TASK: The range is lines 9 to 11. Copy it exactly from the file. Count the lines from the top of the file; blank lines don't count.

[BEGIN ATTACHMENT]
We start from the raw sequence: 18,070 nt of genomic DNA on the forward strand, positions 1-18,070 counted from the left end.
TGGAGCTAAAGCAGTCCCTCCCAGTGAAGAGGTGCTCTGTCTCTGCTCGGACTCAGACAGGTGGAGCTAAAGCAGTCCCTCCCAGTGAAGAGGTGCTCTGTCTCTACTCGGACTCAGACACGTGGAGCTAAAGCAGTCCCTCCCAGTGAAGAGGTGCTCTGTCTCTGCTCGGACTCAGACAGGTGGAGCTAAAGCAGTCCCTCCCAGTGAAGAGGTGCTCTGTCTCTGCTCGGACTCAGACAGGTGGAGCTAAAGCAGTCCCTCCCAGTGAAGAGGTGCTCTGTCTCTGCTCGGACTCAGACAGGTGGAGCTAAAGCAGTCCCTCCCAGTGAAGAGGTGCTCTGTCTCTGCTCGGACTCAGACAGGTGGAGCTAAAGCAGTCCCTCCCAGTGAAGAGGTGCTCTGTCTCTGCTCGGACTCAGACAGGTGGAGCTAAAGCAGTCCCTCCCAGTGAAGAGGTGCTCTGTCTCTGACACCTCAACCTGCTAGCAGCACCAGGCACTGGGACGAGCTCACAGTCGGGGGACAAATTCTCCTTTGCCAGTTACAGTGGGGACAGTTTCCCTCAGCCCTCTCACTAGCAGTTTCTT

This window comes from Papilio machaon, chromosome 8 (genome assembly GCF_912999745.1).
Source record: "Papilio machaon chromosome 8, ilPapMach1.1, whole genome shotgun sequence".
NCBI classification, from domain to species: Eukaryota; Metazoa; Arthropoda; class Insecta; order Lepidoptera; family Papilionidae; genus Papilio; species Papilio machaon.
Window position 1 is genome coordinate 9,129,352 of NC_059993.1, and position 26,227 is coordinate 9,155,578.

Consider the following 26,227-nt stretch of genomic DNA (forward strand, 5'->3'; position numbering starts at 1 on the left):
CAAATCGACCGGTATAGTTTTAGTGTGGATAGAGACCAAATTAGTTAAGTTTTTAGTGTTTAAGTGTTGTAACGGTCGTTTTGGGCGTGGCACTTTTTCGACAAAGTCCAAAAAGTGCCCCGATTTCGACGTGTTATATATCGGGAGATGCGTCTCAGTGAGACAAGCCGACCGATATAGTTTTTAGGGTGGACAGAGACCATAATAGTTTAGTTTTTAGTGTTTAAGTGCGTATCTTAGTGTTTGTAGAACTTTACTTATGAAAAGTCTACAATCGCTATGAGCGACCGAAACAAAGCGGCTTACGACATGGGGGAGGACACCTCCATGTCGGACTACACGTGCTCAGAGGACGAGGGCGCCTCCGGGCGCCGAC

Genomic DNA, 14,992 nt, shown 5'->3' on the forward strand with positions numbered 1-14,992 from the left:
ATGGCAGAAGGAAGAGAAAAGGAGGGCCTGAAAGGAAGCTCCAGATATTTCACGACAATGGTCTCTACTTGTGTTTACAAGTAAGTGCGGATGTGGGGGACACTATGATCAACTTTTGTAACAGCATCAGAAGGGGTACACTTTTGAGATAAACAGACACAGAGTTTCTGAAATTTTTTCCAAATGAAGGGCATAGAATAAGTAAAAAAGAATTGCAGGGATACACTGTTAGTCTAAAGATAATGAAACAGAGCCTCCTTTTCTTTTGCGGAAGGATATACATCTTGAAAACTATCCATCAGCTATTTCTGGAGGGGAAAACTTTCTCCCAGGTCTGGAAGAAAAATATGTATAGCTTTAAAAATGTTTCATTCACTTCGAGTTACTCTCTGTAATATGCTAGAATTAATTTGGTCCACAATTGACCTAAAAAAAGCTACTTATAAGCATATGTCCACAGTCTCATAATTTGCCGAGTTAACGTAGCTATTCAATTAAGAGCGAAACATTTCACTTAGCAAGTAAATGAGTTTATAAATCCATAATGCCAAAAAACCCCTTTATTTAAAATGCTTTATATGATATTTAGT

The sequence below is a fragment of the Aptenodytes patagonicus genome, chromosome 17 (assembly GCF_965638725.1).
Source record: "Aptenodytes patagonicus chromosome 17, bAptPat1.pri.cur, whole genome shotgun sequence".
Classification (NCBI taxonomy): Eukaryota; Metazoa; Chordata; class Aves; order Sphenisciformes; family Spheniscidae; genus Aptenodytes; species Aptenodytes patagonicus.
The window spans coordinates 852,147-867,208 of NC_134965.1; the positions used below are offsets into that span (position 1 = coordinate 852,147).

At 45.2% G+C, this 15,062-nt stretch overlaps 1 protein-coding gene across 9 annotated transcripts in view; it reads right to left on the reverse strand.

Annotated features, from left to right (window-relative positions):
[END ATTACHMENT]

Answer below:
Genomic DNA, 14,992 nt, shown 5'->3' on the forward strand with positions numbered 1-14,992 from the left:
ATGGCAGAAGGAAGAGAAAAGGAGGGCCTGAAAGGAAGCTCCAGATATTTCACGACAATGGTCTCTACTTGTGTTTACAAGTAAGTGCGGATGTGGGGGACACTATGATCAACTTTTGTAACAGCATCAGAAGGGGTACACTTTTGAGATAAACAGACACAGAGTTTCTGAAATTTTTTCCAAATGAAGGGCATAGAATAAGTAAAAAAGAATTGCAGGGATACACTGTTAGTCTAAAGATAATGAAACAGAGCCTCCTTTTCTTTTGCGGAAGGATATACATCTTGAAAACTATCCATCAGCTATTTCTGGAGGGGAAAACTTTCTCCCAGGTCTGGAAGAAAAATATGTATAGCTTTAAAAATGTTTCATTCACTTCGAGTTACTCTCTGTAATATGCTAGAATTAATTTGGTCCACAATTGACCTAAAAAAAGCTACTTATAAGCATATGTCCACAGTCTCATAATTTGCCGAGTTAACGTAGCTATTCAATTAAGAGCGAAACATTTCACTTAGCAAGTAAATGAGTTTATAAATCCATAATGCCAAAAAACCCCTTTATTTAAAATGCTTTATATGATATTTAGT

The sequence below is a fragment of the Aptenodytes patagonicus genome, chromosome 17 (assembly GCF_965638725.1).